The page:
Last week, WOW-EFFECT organised an informative and practical workshop on the topic of 3D modelling, headed by our very own tech-genius Stefan Riegl. The software we were to experiment with, and our instructor is only a little bit in love with, is BLENDER.
This 3D modelling software of Dutch origin which in essence is similar to Adobe Dimension and Autodesk Maya, but in price-range, utterly different. BLENDER is a notably “free and open source 3D modelling program” which, as we found out in the workshop, is really easy to use even if you’re not as tech savvy as our Mr. Riegl, tech-genius.
Blender is a public project, made by hundreds of people from around the world; by studios and individual artists, professionals and hobbyists, scientists, students, VFX experts, animators, game artists, modders, and the list goes on. (www.blender.org)
The programmers aimed to make this software and all its possibilities available to everyone, not hidden behind a paywall or a diploma in computer sciences. As WOW-EFFECT itself is built on the ideal of inclusion, it seemed like a good fit.
In a small room in the fluidly modern Elinor Ostrom building at the University of Nijmegen, Stefan collected his three students to discuss some of BLENDER’s amazing features, in the span of about three hours. Naturally, this is too short a time to become even an amateur 3D modeller, but Stefan was able to teach us to use most of the basic tools as well as answer every one of our time-consuming questions. We learned that a pun or meme can make a great difference in remembering information. Fortunately, Stefan understood that programming languages like Python, concepts like rendering and shading, and even working in a 3D plane on a flat screen can feel daunting for every student. Using an external monitor, Stefan could show us exactly how he made a 3D cube, how to move that cube in all directions, and how to shape the cube in all kinds of ways. This might sounds simple, but without all the hotkeys we learned in the workshop, it might take the better part of an hour to move this little computerized box from point A to point B.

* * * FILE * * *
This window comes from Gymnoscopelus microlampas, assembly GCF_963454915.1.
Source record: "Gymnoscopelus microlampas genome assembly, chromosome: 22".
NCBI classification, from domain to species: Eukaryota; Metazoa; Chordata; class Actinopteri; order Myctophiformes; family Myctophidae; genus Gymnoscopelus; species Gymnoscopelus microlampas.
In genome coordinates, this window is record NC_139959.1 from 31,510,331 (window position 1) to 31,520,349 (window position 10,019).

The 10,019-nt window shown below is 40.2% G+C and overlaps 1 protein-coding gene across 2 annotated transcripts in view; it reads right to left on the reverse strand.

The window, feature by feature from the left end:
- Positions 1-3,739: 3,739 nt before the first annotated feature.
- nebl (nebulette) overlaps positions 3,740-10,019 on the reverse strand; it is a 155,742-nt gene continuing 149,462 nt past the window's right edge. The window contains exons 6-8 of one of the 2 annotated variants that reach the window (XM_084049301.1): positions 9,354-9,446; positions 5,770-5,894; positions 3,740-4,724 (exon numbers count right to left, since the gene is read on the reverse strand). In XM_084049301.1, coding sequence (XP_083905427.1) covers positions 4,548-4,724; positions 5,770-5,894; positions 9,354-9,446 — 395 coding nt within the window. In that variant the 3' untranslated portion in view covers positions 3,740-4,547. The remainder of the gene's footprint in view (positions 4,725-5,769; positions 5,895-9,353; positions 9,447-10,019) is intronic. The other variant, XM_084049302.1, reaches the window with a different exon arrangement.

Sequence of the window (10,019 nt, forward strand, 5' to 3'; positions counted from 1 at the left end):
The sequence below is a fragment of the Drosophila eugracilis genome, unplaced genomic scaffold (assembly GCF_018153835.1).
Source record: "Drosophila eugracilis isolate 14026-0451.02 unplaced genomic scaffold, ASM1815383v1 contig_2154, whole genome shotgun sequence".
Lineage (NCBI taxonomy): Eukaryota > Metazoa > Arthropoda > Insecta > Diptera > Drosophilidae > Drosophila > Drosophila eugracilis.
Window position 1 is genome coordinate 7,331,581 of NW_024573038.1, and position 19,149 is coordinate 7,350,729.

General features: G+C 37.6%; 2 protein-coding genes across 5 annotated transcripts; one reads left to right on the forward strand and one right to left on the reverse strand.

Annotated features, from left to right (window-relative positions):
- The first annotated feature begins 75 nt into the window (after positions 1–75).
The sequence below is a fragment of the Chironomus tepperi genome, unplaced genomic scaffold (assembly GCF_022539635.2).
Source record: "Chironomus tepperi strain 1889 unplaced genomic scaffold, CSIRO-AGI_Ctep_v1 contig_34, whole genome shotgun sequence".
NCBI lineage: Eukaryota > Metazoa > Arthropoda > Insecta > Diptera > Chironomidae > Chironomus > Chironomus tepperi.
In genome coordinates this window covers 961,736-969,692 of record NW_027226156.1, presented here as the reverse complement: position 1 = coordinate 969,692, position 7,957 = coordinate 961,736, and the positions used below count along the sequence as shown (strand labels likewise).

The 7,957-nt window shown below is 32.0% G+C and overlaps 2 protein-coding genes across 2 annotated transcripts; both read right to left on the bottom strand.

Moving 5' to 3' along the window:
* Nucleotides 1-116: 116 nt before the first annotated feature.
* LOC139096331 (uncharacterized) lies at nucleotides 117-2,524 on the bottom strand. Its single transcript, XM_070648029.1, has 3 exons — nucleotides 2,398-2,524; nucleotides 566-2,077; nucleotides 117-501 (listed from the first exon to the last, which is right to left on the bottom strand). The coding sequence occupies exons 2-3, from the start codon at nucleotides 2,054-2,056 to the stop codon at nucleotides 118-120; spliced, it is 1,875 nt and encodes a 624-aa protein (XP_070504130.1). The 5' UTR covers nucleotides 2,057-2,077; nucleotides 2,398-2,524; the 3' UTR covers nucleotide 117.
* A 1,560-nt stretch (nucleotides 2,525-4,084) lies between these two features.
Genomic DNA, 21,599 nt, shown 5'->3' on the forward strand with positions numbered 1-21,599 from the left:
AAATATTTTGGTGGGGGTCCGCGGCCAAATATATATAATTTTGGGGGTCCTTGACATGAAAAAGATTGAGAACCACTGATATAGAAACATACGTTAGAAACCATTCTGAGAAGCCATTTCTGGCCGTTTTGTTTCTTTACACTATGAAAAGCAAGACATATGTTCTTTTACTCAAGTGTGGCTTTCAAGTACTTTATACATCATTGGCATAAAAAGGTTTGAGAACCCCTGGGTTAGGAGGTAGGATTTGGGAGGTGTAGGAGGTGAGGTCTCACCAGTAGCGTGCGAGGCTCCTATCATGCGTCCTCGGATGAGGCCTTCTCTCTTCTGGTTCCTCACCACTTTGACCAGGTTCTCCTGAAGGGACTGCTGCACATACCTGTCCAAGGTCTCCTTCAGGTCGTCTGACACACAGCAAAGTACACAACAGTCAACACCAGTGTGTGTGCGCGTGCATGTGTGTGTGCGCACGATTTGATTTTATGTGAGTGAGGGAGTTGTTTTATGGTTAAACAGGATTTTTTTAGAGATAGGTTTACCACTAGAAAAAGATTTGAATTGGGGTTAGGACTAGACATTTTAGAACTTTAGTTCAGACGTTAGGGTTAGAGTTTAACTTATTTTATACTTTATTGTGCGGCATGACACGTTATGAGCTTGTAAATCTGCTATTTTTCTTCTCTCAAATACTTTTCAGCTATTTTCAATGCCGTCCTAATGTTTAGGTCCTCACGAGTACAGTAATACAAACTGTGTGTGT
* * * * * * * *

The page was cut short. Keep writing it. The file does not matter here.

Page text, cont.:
Of course, after having learned to do on a computer what toddlers do everyday, it was time for the big guns. Stefan introduced us to Suzanne, a 3D test model of a monkey’s head that would be our mystical guide through the land of shading, colouring, scaling, and of course; how to digital torture a 3D model of a monkey’s head. Suzanne was pushed and pulled into all the wrong directions, but we learned so much from her suffering. Unfortunately, time was limited. The last few minutes of the workshop teased some more possibilities within the program, as Stefan used a variety of digital cubes and an insertion of a human face template to build a Minecraft-like human (in record time!)
Now, it is time for us to experiment with our own Suzanne’s, and discover more about this wonderfully accessible programme. As one of the stage designers in the upcoming 2040 production by WOW-EFFECT, Blender gave me the tools to create 3D models of any design our team might come up with. No need to waste paper or build intricate draft models of the stage in the real-world. All the drawing can be done and easily altered in a 3D environment. For our multimedia team, Blender offers a few great tools to start making projections, logos, even animations, all of which we expect to feature in our production this year. This innovative software will to give it that truly modern feel. Stay tuned for learning more about how we will use our freshly acquired holy knowledge for projection mapping!
Here is a little teaser for that:
Written by Coco Clements.